Breaking Through The Confusion Of Stock Music - Part 2

In my previous blog, I started talking about stock music libraries, the differences between exclusive and non-exclusive, and reasons why you'd want to go with one or the other. This week, I'd like to give you a bit of information about PRO's or Performance Rights Organisations and why it might be a good idea to join one... or not.


A Performance Rights Organisation, when signed up with, will collect royalties on your behalf if any of your music is used in a radio or tv broadcast, and performed or played in public, eg. on a shopping centre's tannoy or at a live gig.

This is really useful for stock library musicians because that share split with the library I mentioned last week can mean we don't get enough money from the initial sale. By making sure we're signed up to receive royalties, depending on where it's being used, over time we'll earn more money to make up for that small sale. Royalties are how a lot of pop artists make most of their living. For example, Mariah Carey makes anywhere between $600,000 and $1 million in royalties each christmas for her hit 'All I Want For Christmas Is You'.

Big PRO's include ASCAP, BMI, and SESAC in America, SOCAN in Canada but here in the UK, you'll want to know about the Performing Right Society or PRS for short. Most countries have their own and it's a good idea to sign up with the one in your own country, to begin with at least.


Well, for the average stock music producer, perhaps only one or two. The first, is that some libraries (usually royalty-free or performance-free) will have in their contract that they don't accept PRO-registered music, so if you've already uploaded music to one of those libraries, take it off before you sign up to a PRO. Equally though, some of the more elite libraries don't accept music unless it is PRO-registered.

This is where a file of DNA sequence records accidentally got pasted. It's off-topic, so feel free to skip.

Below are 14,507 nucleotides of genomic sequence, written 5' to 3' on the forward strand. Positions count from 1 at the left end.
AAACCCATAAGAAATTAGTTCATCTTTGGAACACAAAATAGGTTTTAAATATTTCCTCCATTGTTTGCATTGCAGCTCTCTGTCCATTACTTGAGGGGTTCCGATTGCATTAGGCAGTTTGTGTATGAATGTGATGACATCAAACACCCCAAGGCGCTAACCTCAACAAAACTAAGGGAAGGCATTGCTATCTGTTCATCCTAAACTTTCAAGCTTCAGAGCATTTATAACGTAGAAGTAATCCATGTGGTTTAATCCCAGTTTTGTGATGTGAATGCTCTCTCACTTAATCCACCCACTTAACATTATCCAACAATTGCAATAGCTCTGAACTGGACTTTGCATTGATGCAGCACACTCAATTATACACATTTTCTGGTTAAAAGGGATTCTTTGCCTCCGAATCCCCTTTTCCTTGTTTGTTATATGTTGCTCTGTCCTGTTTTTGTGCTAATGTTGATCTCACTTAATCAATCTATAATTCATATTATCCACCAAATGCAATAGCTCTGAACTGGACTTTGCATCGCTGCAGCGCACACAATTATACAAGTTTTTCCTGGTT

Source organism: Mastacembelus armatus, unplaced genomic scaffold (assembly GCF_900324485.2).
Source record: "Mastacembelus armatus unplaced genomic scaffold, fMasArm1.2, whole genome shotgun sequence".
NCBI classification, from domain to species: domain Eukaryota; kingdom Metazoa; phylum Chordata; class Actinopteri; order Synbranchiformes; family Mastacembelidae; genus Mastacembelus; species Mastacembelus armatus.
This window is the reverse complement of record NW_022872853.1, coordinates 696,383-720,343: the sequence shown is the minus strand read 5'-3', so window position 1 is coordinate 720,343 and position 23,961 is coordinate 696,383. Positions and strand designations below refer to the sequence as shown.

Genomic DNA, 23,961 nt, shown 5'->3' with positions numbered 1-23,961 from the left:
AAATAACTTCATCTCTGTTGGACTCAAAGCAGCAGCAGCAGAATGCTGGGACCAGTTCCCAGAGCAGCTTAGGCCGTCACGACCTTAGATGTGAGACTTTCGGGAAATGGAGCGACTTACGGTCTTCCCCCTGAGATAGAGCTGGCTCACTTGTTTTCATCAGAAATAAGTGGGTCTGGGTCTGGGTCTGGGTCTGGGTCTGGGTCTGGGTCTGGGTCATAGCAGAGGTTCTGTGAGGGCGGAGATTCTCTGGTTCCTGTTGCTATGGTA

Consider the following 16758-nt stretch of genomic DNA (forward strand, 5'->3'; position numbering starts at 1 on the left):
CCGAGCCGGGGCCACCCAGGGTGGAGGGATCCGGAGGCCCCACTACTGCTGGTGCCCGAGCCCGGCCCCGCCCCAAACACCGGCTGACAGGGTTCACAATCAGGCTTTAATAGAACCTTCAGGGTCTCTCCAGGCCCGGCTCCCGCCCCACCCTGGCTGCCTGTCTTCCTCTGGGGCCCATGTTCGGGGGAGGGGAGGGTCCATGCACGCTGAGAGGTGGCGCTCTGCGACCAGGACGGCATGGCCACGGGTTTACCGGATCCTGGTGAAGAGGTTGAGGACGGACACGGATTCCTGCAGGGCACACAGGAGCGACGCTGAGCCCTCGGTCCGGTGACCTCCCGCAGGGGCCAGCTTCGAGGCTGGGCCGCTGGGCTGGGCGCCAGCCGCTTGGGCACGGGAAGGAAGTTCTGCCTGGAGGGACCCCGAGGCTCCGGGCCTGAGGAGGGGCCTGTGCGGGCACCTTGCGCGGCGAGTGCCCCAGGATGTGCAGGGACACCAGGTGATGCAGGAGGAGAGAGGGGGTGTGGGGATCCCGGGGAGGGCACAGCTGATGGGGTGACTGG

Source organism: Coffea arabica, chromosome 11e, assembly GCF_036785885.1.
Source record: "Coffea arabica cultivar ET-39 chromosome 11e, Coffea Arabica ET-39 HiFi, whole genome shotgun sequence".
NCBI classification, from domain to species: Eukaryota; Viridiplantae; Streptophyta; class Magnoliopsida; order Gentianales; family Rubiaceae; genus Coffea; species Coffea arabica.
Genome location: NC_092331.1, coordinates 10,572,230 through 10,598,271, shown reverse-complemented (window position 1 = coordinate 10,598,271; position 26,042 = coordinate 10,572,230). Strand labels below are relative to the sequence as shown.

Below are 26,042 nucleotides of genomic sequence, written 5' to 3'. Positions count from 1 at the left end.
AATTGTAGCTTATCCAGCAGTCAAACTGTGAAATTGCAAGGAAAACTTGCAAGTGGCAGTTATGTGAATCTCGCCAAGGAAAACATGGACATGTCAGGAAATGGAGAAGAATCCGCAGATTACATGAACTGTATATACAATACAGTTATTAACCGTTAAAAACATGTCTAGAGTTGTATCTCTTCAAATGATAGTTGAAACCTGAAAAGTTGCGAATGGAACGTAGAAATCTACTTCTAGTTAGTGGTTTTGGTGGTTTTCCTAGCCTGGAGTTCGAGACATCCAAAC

The second, is that by uploading your music to a royalty-free library, you are essentially agreeing to waive the possibility of getting royalties for your music. I say 'potentially' because some libraries do allow you to show that you are registered with a PRO, giving the client the option of adding your music to a cue sheet (a cue sheet is what the client writes all the information on about what your music is being used in. This is then sent off to the PRO so that they can find where your music is being used and give you your royalties). This can also depend on what the music is being used for. If it's simply for private purposes then no cue sheet would need to be filled out anyway so no royalties. If the music was bought with the intention of putting it in a hit new tv series then, yes, usually it would need to be put on a cue sheet and sent to the PRO. Your music being on a 'royalty-free' library though, means this is now optional not compulsory.

Having said that though, don't suddenly take your music off all of these royalty-free libraries. Some clients still look through these particular libraries with the intention of buying PRO-registered music for which you will end up getting royalties. The thing is, a lot of the bigger clients with big projects might have to purposely buy PRO-registered music and look at those libraries because they are often cheaper. By being registered with a PRO, you look like a producer who takes his work seriously.


As stock music producers, you should also be aware of your mechanical rights, as well as your performance rights. These include physical sales of copied CDs and DVDs, and streams and downloads, which include music libraries. Mechanical rights are dealt with separately so don't be surprised to fork out more money to join another organisation. Luckily for us UK-based music producers, the MCPS (Mechanical-Copyright Protection Society) is part of the PRS (though still behind a paywall of £100).

Again, some libraries require that you are also a member of a mechanical rights organisation before being allowed to sell your music on them. The PRS even has a long list of all the libraries they are associated with who only allow MCPS music. A very useful list of contacts, none of which, however, are royalty-free and all require you to be exclusive. Still, with the guarantee of royalties, why not take a look?


I'll be talking about my personal experience as a stock music producer and how I've got on with specific libraries.

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